I am starting to look into a community called Write The Docs ( http://www.writethedocs.org/) and if anyone knows more about them or is/has been involved with them, I am interested in talking to you. My email and Twitter handle are at the bottom of the page. Reach out to me!

Yelling Into The Abyss

Alright, so I am bad at this website thing. I am also bad at social media. Now that I have gotten that out of the way, let me explain why I am bad at these things.

I hate talking just to be talking. I like conversation. I have a genuine need to receive input back on what I say. So when I make a blog post or send a tweet, I feel as if I am just speaking into the wind, hoping someone hears the message. I don’t know how to handle this and so I simply stop doing anything.

This is a horrible approach to an issue, or to life in general. Therefore, I am back, making this short post asking for input. Does anyone else feel this nagging talon of give and take ripping into your side and if so, how to you deal with it? I have enabled comments on this site, but only get the expected spam. Obviously, I should tweet more if I want more people to talk to, but what do you say that inspires conversation?

I look forward to hearing your opinions and thoughts!

 

In the beginning…

So I have had the desire to create a website for some time now, but never really had a direction for it. Then, over a great dinner at Murphy’s Kitchen and Tap, I had a discussion with my girlfriend about doing a site discussing food, beer, bars, diners, and all the other objects of my attention.

Therefore, I have to say right off the top, Murphy’s was astounding. The food was solid. We had the Irish Nachos, Irish Stew and the Fish ‘n Chips all of which were devoured. The tartar sauce, which I normally can’t stand anywhere else, was amazing. I even went and had a discussion with the Executive Chef about what he does differently to create it. Definitely, if you are ever in Charlotte, go here at least once.

 

Fish ‘n Chips
Pesto Chicken Pasta

Now, for my first post I wanted to start in my own kitchen with a very humble and simple dinner. It was a Pesto Chicken Pasta and a beer. The pesto was made by hand from basil grown in my girlfriend’s garden using a mortar and pestle. I would say it was a decent 6 out of 10, losing points for the presentation because, well, I just dumped it into a bowl and topped it with cheese and diced tomatoes.

 

Here is the process:

First, I started with Mark Bittman’s  Pesto recipe from How to Cook Everything:

  1. ½ cup pine nuts, lightly toasted.
  2. ¾ cup extra-virgin olive oil.
  3. 2 garlic cloves.
  4. 2 cups packed basil leaves (2 1/2 ounces/75 grams, from 1 big bunch or 2 small bunches)
  5. 1 cup finely grated Parmesan cheese (3 ounces/85 grams)
  6. ½ teaspoon kosher salt, more to taste.

I took the pine nuts, garlic, basil and salt and crushed them into a pulp inside the mortar. A little at a time, I added the oil, blending it in with the pestle. Once all of the oil was added and the leaves had been pretty much reduced to a gooey, yummy spread, I moved the sauce into a small bowl and chilled it while I worked on the other portions of dinner. After roughly an hour, I whisked in the cheese. His recipe calls for Parmesan, which is traditional, but all I had was some Asiago so that is what I used.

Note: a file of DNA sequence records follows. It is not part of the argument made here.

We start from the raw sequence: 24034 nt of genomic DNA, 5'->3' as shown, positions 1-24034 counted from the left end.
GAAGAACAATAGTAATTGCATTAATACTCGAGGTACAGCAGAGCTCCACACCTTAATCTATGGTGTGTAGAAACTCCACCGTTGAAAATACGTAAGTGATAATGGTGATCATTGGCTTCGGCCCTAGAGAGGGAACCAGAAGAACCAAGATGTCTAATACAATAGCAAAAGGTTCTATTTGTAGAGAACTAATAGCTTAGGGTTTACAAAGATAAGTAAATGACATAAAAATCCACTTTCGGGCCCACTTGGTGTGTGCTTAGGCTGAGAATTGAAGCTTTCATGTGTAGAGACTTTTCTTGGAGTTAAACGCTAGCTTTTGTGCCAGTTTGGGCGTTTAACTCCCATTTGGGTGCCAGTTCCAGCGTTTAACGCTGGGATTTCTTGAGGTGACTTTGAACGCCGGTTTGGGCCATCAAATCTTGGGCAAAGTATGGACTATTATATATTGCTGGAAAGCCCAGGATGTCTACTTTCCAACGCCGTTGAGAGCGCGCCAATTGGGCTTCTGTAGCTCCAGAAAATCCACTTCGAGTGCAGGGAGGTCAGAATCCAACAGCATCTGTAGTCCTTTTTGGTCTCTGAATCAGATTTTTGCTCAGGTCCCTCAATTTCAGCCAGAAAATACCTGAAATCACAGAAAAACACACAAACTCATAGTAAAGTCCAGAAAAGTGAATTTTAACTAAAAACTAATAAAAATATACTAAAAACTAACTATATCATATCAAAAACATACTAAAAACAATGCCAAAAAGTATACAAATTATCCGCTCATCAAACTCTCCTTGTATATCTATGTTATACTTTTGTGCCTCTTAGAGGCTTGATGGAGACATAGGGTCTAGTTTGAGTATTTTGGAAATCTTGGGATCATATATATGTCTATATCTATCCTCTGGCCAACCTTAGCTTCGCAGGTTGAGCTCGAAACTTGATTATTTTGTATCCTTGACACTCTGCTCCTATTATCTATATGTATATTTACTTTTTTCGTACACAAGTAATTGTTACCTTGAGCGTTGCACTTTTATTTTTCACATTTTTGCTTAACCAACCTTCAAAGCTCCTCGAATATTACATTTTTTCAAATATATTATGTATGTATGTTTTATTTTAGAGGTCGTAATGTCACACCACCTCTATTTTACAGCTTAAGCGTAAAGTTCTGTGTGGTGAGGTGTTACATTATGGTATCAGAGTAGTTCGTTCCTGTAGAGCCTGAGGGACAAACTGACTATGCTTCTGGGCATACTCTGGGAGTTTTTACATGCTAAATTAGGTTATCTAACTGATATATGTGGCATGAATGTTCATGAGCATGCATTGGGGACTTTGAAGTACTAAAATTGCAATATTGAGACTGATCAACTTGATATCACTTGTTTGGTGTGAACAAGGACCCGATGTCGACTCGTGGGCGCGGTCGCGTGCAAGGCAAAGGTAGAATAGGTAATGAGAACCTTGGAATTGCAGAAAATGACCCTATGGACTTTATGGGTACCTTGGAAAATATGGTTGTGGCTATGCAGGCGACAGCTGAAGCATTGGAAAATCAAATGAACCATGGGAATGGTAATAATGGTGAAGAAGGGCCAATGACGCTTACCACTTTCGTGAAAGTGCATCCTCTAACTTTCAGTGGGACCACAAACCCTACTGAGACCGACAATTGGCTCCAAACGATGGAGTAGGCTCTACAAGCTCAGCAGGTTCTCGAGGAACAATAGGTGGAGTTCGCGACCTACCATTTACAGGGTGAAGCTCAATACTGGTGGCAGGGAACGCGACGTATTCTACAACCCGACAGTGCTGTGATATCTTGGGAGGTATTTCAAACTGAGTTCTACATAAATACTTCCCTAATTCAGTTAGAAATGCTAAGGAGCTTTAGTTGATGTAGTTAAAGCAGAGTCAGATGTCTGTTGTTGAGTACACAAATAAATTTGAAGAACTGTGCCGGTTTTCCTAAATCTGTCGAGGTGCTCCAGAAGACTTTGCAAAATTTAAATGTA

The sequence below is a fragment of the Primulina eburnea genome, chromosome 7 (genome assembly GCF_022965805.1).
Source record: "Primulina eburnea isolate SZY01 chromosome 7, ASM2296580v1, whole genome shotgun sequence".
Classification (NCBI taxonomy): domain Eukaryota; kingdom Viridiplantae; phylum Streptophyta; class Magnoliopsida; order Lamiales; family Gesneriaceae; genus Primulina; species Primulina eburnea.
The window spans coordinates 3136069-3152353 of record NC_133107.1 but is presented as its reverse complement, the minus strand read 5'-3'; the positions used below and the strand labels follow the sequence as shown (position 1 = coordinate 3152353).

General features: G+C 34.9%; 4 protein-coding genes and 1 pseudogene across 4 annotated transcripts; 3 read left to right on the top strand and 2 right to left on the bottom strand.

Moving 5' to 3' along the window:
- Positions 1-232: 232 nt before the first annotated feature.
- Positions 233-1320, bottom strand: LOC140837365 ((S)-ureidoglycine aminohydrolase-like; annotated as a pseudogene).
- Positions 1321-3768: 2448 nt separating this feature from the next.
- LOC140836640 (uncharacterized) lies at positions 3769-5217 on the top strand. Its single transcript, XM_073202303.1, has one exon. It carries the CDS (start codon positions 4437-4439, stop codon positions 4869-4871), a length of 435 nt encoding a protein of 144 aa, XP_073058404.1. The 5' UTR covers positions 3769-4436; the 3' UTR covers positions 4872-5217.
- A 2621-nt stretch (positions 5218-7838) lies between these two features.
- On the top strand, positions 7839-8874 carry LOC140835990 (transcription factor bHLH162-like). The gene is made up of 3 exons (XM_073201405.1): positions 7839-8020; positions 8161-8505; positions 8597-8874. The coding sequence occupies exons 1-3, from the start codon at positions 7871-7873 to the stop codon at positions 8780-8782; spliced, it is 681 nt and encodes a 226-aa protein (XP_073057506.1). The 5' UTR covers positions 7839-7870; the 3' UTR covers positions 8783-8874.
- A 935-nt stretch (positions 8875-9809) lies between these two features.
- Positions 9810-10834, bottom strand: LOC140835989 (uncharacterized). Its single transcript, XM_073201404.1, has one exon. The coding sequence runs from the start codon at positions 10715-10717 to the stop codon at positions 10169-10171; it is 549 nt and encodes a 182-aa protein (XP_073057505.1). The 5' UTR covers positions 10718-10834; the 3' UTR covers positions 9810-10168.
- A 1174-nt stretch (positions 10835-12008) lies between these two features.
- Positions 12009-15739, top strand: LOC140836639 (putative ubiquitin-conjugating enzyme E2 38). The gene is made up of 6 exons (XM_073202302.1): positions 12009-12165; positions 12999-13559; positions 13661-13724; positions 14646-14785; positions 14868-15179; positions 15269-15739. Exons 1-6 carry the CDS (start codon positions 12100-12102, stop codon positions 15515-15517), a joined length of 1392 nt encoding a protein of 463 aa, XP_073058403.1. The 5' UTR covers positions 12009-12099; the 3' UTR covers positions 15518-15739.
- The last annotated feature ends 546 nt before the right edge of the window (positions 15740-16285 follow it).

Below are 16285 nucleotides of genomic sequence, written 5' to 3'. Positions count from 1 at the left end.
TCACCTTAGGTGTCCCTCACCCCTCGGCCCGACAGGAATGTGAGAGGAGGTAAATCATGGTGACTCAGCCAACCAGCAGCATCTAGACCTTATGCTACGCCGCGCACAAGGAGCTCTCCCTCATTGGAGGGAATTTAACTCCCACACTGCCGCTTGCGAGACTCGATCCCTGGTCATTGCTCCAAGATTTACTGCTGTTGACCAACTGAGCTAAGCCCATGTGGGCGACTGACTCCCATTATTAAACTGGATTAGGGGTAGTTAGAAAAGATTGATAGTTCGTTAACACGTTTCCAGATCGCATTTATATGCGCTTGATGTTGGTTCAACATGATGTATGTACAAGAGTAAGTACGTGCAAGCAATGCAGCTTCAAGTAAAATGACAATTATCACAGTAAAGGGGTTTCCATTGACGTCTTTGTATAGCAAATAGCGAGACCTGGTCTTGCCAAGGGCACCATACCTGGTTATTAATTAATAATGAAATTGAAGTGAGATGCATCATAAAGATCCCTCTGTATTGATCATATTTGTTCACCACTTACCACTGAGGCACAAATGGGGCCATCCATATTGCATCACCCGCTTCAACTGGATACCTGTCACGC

Now, during the time that the sauce was chilling in the fridge, I chopped a handful of rosemary and thyme (also from the garden) and tossed it with some olive oil, salt and pepper. Then, I coated chicken thighs with the concoction and placed them on a sheet pan, cooking them for about 20 minutes at 450 degrees.  Afterwards, the thighs were sliced into 1/2 inch strips.

Gourmet Texas Pasta

While that was in the oven, I boiled the pasta (Gourmet Texas Pasta) and prepared some mushrooms and tomatoes that I had on hand. I started with putting the mushrooms in a small skillet with some olive oil and cooked out most of their moisture. Then I added diced tomatoes and cooked those down until everything started to thicken.

After removing the tomatoes and mushrooms from the heat, I added some freshly chopped rosemary and basil, along with some salt and pepper. I let this cool down to room temperature and then mixed with the finished pesto.

After the chicken and pasta were finished, both were tossed with the tomato/pesto sauce. Then, just because I love their taste, I tossed in a few pinenuts and topped it all off with some shredded Asiago cheese and diced tomatoes.

The beer in the pictures is Magic Hat’s Elder Betty. While not something I would normally pick for myself, preferring stouts and porters, it was really quite good. So, if you enjoy ales, this is definitely worth giving a try.

Magic Hat Elder Betty

You may have noticed that throughout this entire post I have provided links to what I have used. Understand that no one is paying for this site except me. These companies (and in the case of Mark Bittman, people) have not paid for any form of promotion. The views I have expressed are 100% my own. I want to share my experiences with you all and want you to know when I find something worth checking out for yourself.

That being said, if you have a bar you think I should check out or a product you want reviewed, please let me know. I am always open to suggestions. While I am in the Texas region (specifically, San Antonio), I do periodically venture outside my comfort-zone. Let me know what you would like to see on this site.